Anderson exposes it all: how she helped him overcome his alcohol issues and supported Carradine into sobriety. She details his “dark side” revealing how and why Carradine’s incest contributed to the destruction of their marriage. She recounts their most intimate moments, and builds to an amazing conclusion at the end of the book.
        David Carradine  — a world icon, had a volatile, dark and brilliant personality. His acting career spanned four decades on stage, television and cinema.  He became an international sensation as Kwai Chang Caine in the ‘70s hit television series Kung Fu. Further cementing his icon status, he starred in the classic movies Death Race 2000, Bound for Glory, The Long Riders and literally hundreds more.
        With the help of re-known celebrity
 Dr. Drew Pinsky (Celebrity Rehab, Sober House), issues are addressed with the interview occupying an entire chapter.  Anderson was able to exorcise the demons that have haunted her for so long about their relationship that almost destroyed her. Nevertheless, she loved Carradine passionately. This is an equalized look at the man both critical and sympathetic. Anderson provides a mature, yet loving look, at their life together. It was a whirl of auditions, star-studded parties, exotic locations, red carpets, and a star on the Hollywood Walk of Fame. Readers’ experience first hand a fascinating behind-the-scenes account of celebrity life in the fast lane including her relationships with rocker Don Henley and actor Dabney Coleman.
Anderson gives readers a look at what made them tick as individuals.  She writes with candor, humor, and doesn’t hold back about herself as well, encompassing the yin-yang, humor, the delight, light and passion of their love and relationship. This personal account represents Anderson’s final therapy, her way to rid the demons that have haunted her for so long, the struggle to regain her “self” back while trying to save her marriage. It’s her heart rendering, empowering struggle of overcoming obstacles to a healthier life and a complex story of two souls, two spirits intertwined.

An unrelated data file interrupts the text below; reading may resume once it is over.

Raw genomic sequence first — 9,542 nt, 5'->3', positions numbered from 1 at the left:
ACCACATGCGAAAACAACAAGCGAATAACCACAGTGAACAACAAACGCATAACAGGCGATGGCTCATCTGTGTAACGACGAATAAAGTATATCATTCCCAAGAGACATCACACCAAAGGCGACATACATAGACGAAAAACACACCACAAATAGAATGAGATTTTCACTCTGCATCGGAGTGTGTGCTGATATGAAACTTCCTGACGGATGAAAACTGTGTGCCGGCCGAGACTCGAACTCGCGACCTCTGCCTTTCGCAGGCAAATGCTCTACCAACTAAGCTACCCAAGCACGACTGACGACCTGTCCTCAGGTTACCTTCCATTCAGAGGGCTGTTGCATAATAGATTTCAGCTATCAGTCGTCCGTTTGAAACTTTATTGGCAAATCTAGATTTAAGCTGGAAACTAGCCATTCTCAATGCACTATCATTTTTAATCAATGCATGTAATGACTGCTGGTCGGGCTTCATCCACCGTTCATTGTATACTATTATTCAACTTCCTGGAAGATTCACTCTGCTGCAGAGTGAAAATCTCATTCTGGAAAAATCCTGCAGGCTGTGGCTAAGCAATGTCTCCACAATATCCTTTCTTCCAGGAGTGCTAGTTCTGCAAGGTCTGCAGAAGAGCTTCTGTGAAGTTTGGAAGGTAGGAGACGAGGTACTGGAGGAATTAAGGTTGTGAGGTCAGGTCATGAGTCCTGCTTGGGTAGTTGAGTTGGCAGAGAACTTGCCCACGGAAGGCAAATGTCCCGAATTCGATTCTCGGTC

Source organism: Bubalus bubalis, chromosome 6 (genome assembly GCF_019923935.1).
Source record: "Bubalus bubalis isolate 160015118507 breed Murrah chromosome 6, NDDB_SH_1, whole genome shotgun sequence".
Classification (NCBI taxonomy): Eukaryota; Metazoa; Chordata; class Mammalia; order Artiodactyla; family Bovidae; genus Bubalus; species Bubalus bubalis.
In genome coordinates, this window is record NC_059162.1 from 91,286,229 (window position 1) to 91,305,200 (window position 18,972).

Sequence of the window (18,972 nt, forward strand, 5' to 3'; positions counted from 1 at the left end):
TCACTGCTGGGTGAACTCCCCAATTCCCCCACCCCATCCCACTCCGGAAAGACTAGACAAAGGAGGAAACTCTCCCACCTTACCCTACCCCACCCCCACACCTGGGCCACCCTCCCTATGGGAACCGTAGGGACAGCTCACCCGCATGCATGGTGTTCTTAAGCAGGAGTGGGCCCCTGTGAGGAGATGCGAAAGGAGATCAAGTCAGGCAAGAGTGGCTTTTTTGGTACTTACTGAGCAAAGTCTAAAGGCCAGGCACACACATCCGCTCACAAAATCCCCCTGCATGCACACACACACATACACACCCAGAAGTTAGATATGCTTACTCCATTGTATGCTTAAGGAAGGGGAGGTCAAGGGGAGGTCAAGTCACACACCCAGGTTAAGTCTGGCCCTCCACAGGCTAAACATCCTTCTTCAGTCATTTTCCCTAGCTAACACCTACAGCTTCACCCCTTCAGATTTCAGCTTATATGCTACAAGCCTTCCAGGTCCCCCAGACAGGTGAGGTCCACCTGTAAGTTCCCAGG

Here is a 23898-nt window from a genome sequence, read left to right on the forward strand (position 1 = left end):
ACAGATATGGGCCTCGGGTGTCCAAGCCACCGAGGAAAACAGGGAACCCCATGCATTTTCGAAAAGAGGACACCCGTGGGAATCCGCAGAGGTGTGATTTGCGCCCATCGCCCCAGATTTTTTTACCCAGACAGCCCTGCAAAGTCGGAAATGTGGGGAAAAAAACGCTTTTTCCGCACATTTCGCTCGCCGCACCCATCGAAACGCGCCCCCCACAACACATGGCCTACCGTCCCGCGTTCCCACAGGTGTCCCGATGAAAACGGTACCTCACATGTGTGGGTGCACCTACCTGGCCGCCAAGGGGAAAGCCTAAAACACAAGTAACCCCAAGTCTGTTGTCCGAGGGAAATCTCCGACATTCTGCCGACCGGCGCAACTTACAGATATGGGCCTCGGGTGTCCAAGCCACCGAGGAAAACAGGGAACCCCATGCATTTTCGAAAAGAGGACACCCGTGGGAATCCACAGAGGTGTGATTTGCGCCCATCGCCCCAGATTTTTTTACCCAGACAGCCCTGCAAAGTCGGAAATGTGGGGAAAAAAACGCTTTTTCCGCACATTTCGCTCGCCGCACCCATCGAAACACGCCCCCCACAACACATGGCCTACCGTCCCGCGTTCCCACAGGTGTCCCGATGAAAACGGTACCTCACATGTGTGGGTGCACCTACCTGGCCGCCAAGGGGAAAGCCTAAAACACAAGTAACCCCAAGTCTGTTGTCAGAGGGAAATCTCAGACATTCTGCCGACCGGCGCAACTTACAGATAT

Anderson also recounts their inability to have children and their IVF attempts, and how others can benefit from her experience as well as metaphysics, psychics, astrologers, numerologists and how they played a part in her support system.  Revealed readings include famed clairvoyant, John Edward.  Also included in the book are selected funny, poignant and profound stories from friends and people who worked with Carradine.
          “I wanted to stop a pattern in my life. My relationship with David was the catalyst of that happening to finally heal the matrix of my being.  To be able to snatch the pebble out of my master’s hand. It was an excruciating path to that healing and writing the book was a major part of it.  There’s a reason for “telling all” and that reason is to help others. The more people talk about “taboo subjects”, the more they might seek help to get healing and closure. I want people to walk away after reading the book feeling empowered. “